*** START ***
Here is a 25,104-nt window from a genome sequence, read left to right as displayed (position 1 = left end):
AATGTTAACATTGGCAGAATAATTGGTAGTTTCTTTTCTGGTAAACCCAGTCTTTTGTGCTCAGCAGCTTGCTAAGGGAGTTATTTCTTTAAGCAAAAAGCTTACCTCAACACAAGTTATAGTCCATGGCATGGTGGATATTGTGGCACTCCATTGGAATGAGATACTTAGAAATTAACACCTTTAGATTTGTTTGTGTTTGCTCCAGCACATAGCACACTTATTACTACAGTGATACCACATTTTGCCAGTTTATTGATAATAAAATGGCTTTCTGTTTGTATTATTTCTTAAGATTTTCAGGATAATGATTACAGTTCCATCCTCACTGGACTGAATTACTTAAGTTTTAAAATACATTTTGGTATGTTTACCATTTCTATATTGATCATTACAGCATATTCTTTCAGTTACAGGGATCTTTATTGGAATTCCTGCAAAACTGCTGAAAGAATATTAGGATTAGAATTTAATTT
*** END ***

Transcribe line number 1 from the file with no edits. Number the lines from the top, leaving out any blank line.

Here is a 25,104-nt window from a genome sequence, read left to right as displayed (position 1 = left end):